The debate between absolute and programmatic music has been a point of contention for several centuries. Much of the classical music that we have come to love follows the former doctrine– non-representational absolute music that transcends the arts and languages. Certainly, extra-musical elements could be said to distract from the purity of the sound. However, our culture and, indeed, our exposure to sounds and music have expanded to a worldwide arena. These Sounds of Being, as Jessica Meyer has labeled them, reflect our emotional experiences, rendering a musical narrative that might accompany our daily life. In the eponymous album, Meyer performs a set of solo pieces for viola and electronics, with voices layered through a loop pedal. Each “sound of being” demonstrates innovative manipulation of the viola into unique timbres that reflect various musical influences, from Western European classical tradition, to blues, flamenco, Indian Raga, and Appalachian fiddling. In this way, Meyer’s album is a true contribution to the repertoire of programmatic music, providing a soundscape to the abstract musings we experience every day.
Meyer introduces her world with “Getting Home”– a rapid, anxious number illustrating her restless journey to visit her son. Indeed, we can all relate to Meyer’s agitated impatience while going from point A to point B (I, myself, can’t even describe my own tense excursion through Los Angeles traffic on the way to work every day). A hurried tremolo on the tonic drones throughout the piece, as tender voices emerge, weaving in and out of the atmosphere. This chaotic environment is revisited in “Into the Vortex” later in the album– the hyperactive bedlam of Meyer’s hodgepodge of looped voices reveal a claustrophobic and nervous mind.
Meyer offers a significant respite in “Hello”– we have arrived, after our anxious travels, embracing our loved one. Listening, I feel the warmth of a swift sunrise. The violist’s gestures no longer conflict with each other; rather, they flow amongst each other in musical accord. The number evokes an impressionistic mood: a voice from one harmony rises and sustains into the next. “Touch” is similarly affectionate, exploring human communication through tactile contact. The melodic phrases shift and overlap, swelling and receding. Indeed, this musical world evokes the versatility of touch itself– its propensity for serenity and intensity.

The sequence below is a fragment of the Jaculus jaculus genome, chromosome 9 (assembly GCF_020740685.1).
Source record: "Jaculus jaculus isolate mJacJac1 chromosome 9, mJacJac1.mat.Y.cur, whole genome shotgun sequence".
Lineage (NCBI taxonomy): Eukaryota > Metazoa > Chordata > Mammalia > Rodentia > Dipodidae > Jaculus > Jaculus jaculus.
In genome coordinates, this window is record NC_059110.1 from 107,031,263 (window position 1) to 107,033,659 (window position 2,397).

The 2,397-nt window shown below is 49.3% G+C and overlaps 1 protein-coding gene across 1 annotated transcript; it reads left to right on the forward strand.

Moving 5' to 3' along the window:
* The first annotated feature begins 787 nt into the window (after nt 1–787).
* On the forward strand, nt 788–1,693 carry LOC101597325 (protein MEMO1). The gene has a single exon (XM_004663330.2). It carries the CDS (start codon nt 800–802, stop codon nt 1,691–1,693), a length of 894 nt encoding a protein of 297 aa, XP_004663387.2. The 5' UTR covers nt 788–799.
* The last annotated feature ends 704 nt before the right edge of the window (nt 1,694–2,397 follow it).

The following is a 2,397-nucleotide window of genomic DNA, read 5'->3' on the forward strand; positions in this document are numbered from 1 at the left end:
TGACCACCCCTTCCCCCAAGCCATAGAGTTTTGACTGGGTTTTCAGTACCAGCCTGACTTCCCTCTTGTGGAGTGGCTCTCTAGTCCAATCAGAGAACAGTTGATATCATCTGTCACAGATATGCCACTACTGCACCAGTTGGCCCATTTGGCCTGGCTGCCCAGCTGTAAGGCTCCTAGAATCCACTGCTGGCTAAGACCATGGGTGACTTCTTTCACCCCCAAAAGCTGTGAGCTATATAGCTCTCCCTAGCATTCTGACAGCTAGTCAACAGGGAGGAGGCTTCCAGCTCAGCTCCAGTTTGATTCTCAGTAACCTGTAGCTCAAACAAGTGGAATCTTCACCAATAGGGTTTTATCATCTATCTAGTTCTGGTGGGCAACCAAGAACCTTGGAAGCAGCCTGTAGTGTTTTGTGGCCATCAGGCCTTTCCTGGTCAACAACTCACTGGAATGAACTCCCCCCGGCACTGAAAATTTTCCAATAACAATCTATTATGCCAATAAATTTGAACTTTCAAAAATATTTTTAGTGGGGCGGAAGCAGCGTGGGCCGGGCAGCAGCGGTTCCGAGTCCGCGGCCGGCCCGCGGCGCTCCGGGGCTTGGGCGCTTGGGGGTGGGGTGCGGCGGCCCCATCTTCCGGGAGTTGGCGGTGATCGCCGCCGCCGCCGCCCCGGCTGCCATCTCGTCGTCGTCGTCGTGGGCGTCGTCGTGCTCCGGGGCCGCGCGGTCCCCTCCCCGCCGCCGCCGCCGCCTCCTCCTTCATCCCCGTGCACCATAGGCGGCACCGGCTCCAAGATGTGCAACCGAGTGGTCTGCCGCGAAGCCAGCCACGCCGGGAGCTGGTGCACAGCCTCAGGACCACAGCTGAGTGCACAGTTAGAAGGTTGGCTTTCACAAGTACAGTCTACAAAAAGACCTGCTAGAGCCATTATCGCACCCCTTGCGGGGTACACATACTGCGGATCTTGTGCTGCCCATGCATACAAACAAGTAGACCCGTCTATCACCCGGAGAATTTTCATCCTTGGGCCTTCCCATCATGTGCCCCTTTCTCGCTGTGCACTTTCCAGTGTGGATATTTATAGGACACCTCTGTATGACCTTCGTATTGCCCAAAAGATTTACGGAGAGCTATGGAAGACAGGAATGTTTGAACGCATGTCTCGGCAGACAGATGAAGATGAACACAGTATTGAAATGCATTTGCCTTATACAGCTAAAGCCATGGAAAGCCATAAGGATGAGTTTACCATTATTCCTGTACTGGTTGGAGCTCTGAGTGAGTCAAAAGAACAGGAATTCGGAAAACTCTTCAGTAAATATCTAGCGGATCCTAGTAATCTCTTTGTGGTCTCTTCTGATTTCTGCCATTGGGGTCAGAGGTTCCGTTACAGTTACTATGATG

The emotional arousal and associations we attribute to certain sounds are undeniably an expression of exposure to different cultures. Music today is the result of evolution; it draws upon a vast tradition from every corner of the globe. Meyer demonstrates this transformation in “Source of Joy,” expanding conventional viola capabilities to new timbres. Flighty, bird-like harmonics are punctuated by percussive pizzicato that emulate idiophones common in African music. “Afflicted Mantra” reaches into a different global perspective. A pedal point drones as sarangi-like timbres approach and leave the tonic. The piece exhibits Meyer’s personal tranquility from yoga, influenced by Indian Raga music. A phrase, “over and over again,” becomes the axiom of “Afflicted Mantra”– the calming chant that persists in the background of the piece.
Sounds of Being concludes with “Duende,” a dramatic manifestation of ubiquitous power. One can hear a gust of wind looped amongst a repetitive percussive tapping. Meyer’s bowed voices grow in intensity, as additional tracks are added to the cyclic loop, eventually terminating in unanticipated abruptness. “Duende” is a fitting finale to Meyer’s eclectic servings in Sounds of Being. Just as the human psyche is prone to conflict, chaos, and occasional harmony, its musical representation, envisioned by Meyer, is a resounding potpourri of styles.